I dont get it. I mean, I was just driving along, enjoying a sudden burst of spring-like weather at winters end. When I glanced in the mirror and saw that teenage girl in the red sedan waving at me, it seemed like the most natural thing in the world to smile and wave back.
Then I saw the look on her face. My wave didnt please her. In fact, it seemed to infuriate her. She started waving at me again. With both hands. Only now I could see that she wasnt waving, exactly. She was just..you know..gesturing. Like she was saying, Were number one! Viciously. And not with her index finger, if you know what I mean.
Oh, and by the way – her fingernails were painted red. For whatever thats worth.
I was puzzled. I know Im not the best driver in the world – my kids remind me of that regularly – but I couldnt for the life of me remember doing anything that would incite such rage. I hadnt even changed lanes or speeds for several miles, let alone performed an act of highway impudence so malevolent as to warrant a two-fisted salute. So to speak.
I didnt know what else to do, so I smiled and waved back. Again. With both hands.
This really seemed to outrage the girl and her passengers. She roared into the left turn lane and sped around me. As she raced past, a torrent of profanity and gesturing was unleashed in my direction from all four girls in the car. I tried to ignore it, although a couple of the more creative oaths did catch my attention. And yes, I confess, I did notice they were all wearing red fingernail polish. For whatever thats worth.
As it turned out, both cars had to stop for a red light, with me in the lane next to them. From my perspective a couple of cars behind I could see that they were bouncing around in the car, laughing and giving each other high fives – as if theyd just won the Finger-Flipping, Profanity-Shouting, Old Guy-Intimidating Championship of the World. They were clearly pleased with themselves, even more so when they saw that my lane was moving before theirs, which meant I would drive past them andthey would get another shot at me– which they took.
Gleefully. And thats the part I dont understand. Im willing to assume that I made a driving error that justified the drivers indignation. I can understand being angry with a driver who does something stupid on the road. Believe me, Ive dubbed a few idiots and jerks in my life behind the wheel. But anger has always made me feel miserable and..well..angry. I dont understand the exhilaration of hostility or the joy of anger.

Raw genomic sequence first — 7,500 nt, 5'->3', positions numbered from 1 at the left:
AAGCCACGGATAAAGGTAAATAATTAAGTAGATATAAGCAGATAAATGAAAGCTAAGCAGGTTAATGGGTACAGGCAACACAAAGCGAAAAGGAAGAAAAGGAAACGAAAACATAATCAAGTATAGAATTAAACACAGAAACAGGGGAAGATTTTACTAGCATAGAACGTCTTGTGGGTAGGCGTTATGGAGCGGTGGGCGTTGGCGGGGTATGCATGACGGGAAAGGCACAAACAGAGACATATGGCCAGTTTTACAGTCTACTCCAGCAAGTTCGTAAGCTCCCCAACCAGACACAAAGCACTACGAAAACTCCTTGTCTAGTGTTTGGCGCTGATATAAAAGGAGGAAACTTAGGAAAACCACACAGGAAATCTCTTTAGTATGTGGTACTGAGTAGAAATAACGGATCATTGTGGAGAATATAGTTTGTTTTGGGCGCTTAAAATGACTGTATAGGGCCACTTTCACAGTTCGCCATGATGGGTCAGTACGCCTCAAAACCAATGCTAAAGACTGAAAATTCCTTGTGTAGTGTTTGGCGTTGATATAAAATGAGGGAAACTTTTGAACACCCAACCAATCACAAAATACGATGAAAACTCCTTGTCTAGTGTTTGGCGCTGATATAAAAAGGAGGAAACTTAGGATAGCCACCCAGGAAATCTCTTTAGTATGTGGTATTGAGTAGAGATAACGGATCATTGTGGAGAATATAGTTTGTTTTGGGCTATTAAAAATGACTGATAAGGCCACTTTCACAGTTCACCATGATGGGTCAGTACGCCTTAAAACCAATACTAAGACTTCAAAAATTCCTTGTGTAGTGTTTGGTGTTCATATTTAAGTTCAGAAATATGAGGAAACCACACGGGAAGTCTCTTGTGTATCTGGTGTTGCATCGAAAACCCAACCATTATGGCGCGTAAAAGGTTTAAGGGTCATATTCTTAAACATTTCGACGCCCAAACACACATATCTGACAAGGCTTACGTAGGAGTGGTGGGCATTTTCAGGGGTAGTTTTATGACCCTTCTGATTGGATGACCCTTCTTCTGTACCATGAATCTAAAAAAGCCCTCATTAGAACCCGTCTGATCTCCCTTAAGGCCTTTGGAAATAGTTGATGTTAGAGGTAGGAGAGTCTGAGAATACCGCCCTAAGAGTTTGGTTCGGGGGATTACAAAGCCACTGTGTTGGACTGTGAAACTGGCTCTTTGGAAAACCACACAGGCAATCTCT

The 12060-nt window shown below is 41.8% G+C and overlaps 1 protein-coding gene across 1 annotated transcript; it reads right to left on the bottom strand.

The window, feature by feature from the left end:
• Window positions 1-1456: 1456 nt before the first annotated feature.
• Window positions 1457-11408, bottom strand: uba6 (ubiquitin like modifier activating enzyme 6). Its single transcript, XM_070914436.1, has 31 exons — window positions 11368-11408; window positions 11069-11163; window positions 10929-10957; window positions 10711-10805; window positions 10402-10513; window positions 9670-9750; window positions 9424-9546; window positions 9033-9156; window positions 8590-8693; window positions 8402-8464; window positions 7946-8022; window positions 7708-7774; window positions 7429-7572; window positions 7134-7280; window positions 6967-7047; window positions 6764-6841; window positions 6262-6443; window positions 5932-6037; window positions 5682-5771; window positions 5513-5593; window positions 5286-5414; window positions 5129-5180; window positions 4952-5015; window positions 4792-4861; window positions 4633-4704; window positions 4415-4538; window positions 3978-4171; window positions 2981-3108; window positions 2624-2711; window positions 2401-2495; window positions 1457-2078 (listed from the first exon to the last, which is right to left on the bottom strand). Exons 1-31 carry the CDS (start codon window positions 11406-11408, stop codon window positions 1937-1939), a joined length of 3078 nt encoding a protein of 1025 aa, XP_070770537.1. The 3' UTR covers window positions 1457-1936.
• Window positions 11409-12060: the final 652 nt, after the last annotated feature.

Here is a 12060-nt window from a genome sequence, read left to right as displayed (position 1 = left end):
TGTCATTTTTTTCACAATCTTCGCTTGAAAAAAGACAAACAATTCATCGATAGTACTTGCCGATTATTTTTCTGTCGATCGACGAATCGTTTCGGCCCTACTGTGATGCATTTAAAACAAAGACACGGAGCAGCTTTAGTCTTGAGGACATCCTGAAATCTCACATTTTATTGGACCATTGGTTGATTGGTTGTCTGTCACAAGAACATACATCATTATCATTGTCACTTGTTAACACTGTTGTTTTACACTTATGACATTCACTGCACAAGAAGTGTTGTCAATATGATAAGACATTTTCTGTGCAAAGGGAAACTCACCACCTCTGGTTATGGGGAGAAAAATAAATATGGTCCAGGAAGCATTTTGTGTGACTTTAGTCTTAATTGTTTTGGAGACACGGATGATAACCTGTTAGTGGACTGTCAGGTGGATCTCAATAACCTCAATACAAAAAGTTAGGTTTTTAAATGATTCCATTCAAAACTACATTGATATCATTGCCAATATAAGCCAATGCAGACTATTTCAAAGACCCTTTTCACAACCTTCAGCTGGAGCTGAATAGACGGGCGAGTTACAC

And yet we see it all around us today: associates laughing about how they told off some hapless store clerk, athletes bragging about delivering a vicious cheap shot, young people celebrating cruelty to others and people all around the country lining up to see movies that portray humiliation as humor and vicious killers as heroes.
Driving home after my encounter with the Red-Nailed Finger Flippers, a line from Camelot popped into my mind. When King Arthur finally admits to himself that his wife and his most-trusted friend are having an affair, his first reaction is anger. He rages that he will exact a mans vengeance, but he finds no joy or satisfaction in his wrath. He regains control of himself, reasoning that it couldnt possibly be civilized to destroy that which I love. Through his anguish he resolves to overcome the dark side of his nature, proclaiming: We are civilized!
Civility isnt a high priority these days. But historically, its one of the things that separate us from other species. It seems to me that as we become less civilized we become less human, and less receptive to the real joy that comes from patience, tolerance, forgiveness and love. And if were not careful, one day well find ourselves completely out of control, trying to dominate a world in which our only competitive advantage over other animals is our thumbs.
And, of course, our fingers – red-nailed or otherwise.
(To read more by Joseph B. Walker please go to www.josephbwalker.com.